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6921: U.S. says it won't send official delegation for Aristide inauguration (fwd)

From: Stanley Lucas <slucas@iri.org>

U.S. says it won't send official delegation for Aristide inauguration
U.S. Deals Blow to Aristide
By PAISLEY DODDS, Associated Press Writer 			February 6,

PORT-AU-PRINCE, Haiti (AP) - The new U.S. ambassador to Haiti says he will
be the only person representing the United States at Jean-Bertrand
Aristide's inauguration, adding that the two countries can't have a normal
relationship until an elections impasse is resolved. 
In one of the first interviews since he arrived last month as U.S.
ambassador to Haiti, Brian Dean Curran said Monday the United States would
not send an official delegation to Aristide's inauguration on Wednesday 
The announcement comes as another blow to Aristide, who is desperately
searching for support now that questionable results from May parliamentary
elections have left the international community second-guessing his
legitimacy and threatening to withhold aid. 
International leaders questioned the May results after Aristide's Lavalas
Family party won 80 percent of local and legislative offices. The
Organization of American States found flaws in how the winning percentages
for the Senate were calculated and said 10 Senate seats won by Aristide
candidates should have gone to a second round vote. 
"We can't have a normal relationship with the government until problems with
the May elections are resolved," Curran told reporters at his residence
outside the capital. 
Lavalas held talks with Haiti's opposition for a second day Monday, seeking
to keep the impoverished country from descending further into disorder. If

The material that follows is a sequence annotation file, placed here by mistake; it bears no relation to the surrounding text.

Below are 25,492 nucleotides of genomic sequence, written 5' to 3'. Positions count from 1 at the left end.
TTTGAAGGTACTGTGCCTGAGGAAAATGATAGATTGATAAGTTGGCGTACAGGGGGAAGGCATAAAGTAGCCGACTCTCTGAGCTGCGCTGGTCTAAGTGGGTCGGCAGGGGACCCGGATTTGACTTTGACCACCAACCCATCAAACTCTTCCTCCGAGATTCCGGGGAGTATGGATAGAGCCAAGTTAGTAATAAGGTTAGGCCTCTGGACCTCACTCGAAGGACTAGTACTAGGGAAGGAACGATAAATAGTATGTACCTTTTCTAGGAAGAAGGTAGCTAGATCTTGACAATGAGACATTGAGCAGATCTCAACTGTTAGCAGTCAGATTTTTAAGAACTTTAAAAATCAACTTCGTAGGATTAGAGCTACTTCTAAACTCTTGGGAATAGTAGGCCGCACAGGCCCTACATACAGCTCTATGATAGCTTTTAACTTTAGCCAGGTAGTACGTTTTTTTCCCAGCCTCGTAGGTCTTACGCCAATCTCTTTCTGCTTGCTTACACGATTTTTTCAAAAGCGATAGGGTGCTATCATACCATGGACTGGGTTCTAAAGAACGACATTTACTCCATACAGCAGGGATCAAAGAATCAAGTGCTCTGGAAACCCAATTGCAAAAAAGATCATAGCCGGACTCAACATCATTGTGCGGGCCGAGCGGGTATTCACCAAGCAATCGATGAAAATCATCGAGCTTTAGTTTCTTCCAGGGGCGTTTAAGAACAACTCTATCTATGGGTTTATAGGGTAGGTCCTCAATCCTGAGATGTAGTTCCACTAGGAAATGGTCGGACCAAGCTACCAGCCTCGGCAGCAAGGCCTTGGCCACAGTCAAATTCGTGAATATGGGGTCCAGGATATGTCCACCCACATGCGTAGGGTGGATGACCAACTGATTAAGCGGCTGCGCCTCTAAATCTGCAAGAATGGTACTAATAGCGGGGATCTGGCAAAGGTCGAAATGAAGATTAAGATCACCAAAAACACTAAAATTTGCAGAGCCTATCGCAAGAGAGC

the talks fall through, the opposition alliance - dubbed "Convergence" -
plans to announce its own alternative government. 
U.S. Republicans have called Aristide's Nov. 26 election undemocratic, and
on Jan. 29, the European Union decided to block $49 million in aid to Haiti.
Some $17.7 million, intended to help cover the country's budget deficit,
also was suspended. 
Aristide has offered to rectify the election results, include opposition
figures in his government, and appoint a new electoral council. 
But the opposition has rejected his offers, saying last year's elections
should be nullified and general elections held within a year. 
"The United States has an important interest in this region," Curran said.
"We have historical ties. They're our neighbors, so we must stay engaged in
the political process." 
The Bush administration has not outlined its foreign policy aspirations with
Haiti, but Curran said that he wanted to see the United States involved in
Haiti's social and economic development, its programs to stop illegal
migration and its work against drugs. 
"Because of weakened institutions and the inability to confront drug
traffickers, the drug problem is a much bigger threat to Haiti than to the
United States," said Curran, previously the ambassador to Mozambique.
"That's why we have to work together." 
Aristide first won the presidency in a landslide electoral victory in 1990.
The army ousted him in September 1991, and a U.S. military invasion three
years later restored him to power. 
Constitutionally barred from running for a consecutive five-year term,
Aristide stepped down in 1996 and handed power to his chosen successor, Rene
Casting further doubt on Haiti's future, the United Nations will close its
troubled, yearlong democracy-building mission to the Caribbean nation this
U.N. spokesman Fred Eckhard acknowledged Monday that the mission had
struggled since its inception last March, but said that in the end,
"considerable" progress had been achieved in helping to improve Haiti's
judiciary, promote human rights and encourage foreign aid.